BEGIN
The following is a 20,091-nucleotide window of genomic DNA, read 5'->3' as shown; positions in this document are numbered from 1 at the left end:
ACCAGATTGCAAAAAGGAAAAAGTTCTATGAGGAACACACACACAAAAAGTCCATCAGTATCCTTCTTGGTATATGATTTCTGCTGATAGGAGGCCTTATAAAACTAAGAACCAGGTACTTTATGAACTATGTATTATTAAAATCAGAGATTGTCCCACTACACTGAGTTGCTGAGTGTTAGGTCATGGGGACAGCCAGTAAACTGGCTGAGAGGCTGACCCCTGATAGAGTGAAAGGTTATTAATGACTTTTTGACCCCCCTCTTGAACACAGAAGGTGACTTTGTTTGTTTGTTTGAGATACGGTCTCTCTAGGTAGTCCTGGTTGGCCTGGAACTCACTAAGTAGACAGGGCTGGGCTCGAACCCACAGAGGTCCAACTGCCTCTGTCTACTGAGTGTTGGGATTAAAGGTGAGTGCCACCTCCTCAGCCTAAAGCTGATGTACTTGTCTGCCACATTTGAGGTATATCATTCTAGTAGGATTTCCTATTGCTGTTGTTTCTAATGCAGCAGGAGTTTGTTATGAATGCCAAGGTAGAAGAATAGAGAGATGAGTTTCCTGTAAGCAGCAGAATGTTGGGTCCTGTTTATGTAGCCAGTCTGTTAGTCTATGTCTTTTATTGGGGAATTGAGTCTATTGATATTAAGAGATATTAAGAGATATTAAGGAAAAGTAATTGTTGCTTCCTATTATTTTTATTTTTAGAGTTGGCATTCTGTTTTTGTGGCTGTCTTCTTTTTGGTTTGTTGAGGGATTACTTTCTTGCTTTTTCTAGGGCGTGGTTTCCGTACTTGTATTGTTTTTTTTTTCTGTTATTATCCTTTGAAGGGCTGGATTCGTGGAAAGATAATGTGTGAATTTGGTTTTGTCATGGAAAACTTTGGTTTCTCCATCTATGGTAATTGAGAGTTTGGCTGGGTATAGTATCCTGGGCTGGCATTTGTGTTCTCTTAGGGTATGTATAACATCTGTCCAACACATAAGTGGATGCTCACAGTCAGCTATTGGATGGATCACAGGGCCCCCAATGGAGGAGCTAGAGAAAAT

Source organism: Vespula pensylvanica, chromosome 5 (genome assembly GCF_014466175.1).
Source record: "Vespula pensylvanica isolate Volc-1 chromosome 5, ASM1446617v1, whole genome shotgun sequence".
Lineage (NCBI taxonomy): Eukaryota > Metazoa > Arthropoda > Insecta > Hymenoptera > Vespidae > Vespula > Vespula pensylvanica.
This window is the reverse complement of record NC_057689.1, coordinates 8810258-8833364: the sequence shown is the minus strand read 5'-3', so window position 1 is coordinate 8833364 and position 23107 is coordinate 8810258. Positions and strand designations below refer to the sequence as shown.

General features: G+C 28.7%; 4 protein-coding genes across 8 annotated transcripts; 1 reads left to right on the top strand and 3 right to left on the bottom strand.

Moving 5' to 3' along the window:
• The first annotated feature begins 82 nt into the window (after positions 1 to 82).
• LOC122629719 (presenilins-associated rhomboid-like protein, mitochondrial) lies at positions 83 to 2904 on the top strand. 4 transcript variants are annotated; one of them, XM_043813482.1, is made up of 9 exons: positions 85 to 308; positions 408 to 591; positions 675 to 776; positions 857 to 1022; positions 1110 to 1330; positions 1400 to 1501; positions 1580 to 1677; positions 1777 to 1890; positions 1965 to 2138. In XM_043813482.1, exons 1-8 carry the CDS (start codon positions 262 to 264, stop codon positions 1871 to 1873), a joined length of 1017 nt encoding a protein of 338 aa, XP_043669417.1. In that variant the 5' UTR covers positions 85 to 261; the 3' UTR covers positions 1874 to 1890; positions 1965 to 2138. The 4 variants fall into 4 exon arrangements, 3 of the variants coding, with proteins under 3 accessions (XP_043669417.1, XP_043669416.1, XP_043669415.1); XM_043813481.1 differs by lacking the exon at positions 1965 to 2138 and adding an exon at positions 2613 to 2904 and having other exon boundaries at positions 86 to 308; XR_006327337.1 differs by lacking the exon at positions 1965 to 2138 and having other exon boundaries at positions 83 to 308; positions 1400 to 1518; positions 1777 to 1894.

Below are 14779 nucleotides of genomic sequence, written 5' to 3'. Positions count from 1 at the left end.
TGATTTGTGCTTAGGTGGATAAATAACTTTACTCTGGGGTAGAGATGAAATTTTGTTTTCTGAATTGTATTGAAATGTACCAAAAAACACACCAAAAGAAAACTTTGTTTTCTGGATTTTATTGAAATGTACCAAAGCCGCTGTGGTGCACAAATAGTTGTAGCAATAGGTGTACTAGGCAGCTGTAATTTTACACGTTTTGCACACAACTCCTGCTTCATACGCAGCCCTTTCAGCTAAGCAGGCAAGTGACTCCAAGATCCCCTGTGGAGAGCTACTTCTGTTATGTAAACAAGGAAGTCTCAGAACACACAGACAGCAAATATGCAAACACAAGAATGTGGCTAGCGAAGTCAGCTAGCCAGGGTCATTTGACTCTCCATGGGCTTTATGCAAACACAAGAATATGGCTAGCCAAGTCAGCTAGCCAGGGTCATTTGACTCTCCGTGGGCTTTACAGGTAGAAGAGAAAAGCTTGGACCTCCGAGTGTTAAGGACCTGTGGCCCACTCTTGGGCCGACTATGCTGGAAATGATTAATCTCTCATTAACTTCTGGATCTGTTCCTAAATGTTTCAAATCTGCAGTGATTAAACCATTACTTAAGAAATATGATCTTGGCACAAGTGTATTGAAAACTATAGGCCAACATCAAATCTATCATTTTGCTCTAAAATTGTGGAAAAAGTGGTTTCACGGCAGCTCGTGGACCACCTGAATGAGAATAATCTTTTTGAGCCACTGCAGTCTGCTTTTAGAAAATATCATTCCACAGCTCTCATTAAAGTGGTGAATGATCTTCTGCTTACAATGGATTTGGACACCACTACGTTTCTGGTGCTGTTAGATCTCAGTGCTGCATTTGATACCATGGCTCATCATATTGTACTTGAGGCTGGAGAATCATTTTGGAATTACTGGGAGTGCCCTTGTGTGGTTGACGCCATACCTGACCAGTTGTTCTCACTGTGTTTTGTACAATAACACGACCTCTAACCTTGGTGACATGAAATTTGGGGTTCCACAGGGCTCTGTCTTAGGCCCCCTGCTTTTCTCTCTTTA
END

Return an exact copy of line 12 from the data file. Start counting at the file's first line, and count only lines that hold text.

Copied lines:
TGATTTGTGCTTAGGTGGATAAATAACTTTACTCTGGGGTAGAGATGAAATTTTGTTTTCTGAATTGTATTGAAATGTACCAAAAAACACACCAAAAGAAAACTTTGTTTTCTGGATTTTATTGAAATGTACCAAAGCCGCTGTGGTGCACAAATAGTTGTAGCAATAGGTGTACTAGGCAGCTGTAATTTTACACGTTTTGCACACAACTCCTGCTTCATACGCAGCCCTTTCAGCTAAGCAGGCAAGTGACTCCAAGATCCCCTGTGGAGAGCTACTTCTGTTATGTAAACAAGGAAGTCTCAGAACACACAGACAGCAAATATGCAAACACAAGAATGTGGCTAGCGAAGTCAGCTAGCCAGGGTCATTTGACTCTCCATGGGCTTTATGCAAACACAAGAATATGGCTAGCCAAGTCAGCTAGCCAGGGTCATTTGACTCTCCGTGGGCTTTACAGGTAGAAGAGAAAAGCTTGGACCTCCGAGTGTTAAGGACCTGTGGCCCACTCTTGGGCCGACTATGCTGGAAATGATTAATCTCTCATTAACTTCTGGATCTGTTCCTAAATGTTTCAAATCTGCAGTGATTAAACCATTACTTAAGAAATATGATCTTGGCACAAGTGTATTGAAAACTATAGGCCAACATCAAATCTATCATTTTGCTCTAAAATTGTGGAAAAAGTGGTTTCACGGCAGCTCGTGGACCACCTGAATGAGAATAATCTTTTTGAGCCACTGCAGTCTGCTTTTAGAAAATATCATTCCACAGCTCTCATTAAAGTGGTGAATGATCTTCTGCTTACAATGGATTTGGACACCACTACGTTTCTGGTGCTGTTAGATCTCAGTGCTGCATTTGATACCATGGCTCATCATATTGTACTTGAGGCTGGAGAATCATTTTGGAATTACTGGGAGTGCCCTTGTGTGGTTGACGCCATACCTGACCAGTTGTTCTCACTGTGTTTTGTACAATAACACGACCTCTAACCTTGGTGACATGAAATTTGGGGTTCCACAGGGCTCTGTCTTAGGCCCCCTGCTTTTCTCTCTTTA